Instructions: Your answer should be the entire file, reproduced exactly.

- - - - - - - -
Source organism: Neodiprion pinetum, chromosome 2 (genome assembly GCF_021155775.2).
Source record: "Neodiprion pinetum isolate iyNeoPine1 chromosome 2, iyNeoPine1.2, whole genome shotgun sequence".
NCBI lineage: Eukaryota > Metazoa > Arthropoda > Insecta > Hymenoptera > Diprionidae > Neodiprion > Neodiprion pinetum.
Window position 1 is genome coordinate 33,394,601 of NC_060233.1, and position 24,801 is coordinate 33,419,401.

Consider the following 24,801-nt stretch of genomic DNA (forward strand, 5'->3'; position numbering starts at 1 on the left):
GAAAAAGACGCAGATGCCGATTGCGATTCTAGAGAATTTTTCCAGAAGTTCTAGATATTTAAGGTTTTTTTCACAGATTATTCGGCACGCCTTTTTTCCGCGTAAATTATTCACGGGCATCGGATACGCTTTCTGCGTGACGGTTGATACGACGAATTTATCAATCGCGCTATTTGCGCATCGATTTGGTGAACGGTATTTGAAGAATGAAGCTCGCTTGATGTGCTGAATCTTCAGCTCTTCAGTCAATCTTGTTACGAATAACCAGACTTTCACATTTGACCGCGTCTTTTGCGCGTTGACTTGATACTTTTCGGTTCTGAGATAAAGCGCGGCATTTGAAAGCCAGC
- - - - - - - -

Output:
Source organism: Neodiprion pinetum, chromosome 2 (genome assembly GCF_021155775.2).
Source record: "Neodiprion pinetum isolate iyNeoPine1 chromosome 2, iyNeoPine1.2, whole genome shotgun sequence".
NCBI lineage: Eukaryota > Metazoa > Arthropoda > Insecta > Hymenoptera > Diprionidae > Neodiprion > Neodiprion pinetum.
Window position 1 is genome coordinate 33,394,601 of NC_060233.1, and position 24,801 is coordinate 33,419,401.

Consider the following 24,801-nt stretch of genomic DNA (forward strand, 5'->3'; position numbering starts at 1 on the left):
GAAAAAGACGCAGATGCCGATTGCGATTCTAGAGAATTTTTCCAGAAGTTCTAGATATTTAAGGTTTTTTTCACAGATTATTCGGCACGCCTTTTTTCCGCGTAAATTATTCACGGGCATCGGATACGCTTTCTGCGTGACGGTTGATACGACGAATTTATCAATCGCGCTATTTGCGCATCGATTTGGTGAACGGTATTTGAAGAATGAAGCTCGCTTGATGTGCTGAATCTTCAGCTCTTCAGTCAATCTTGTTACGAATAACCAGACTTTCACATTTGACCGCGTCTTTTGCGCGTTGACTTGATACTTTTCGGTTCTGAGATAAAGCGCGGCATTTGAAAGCCAGC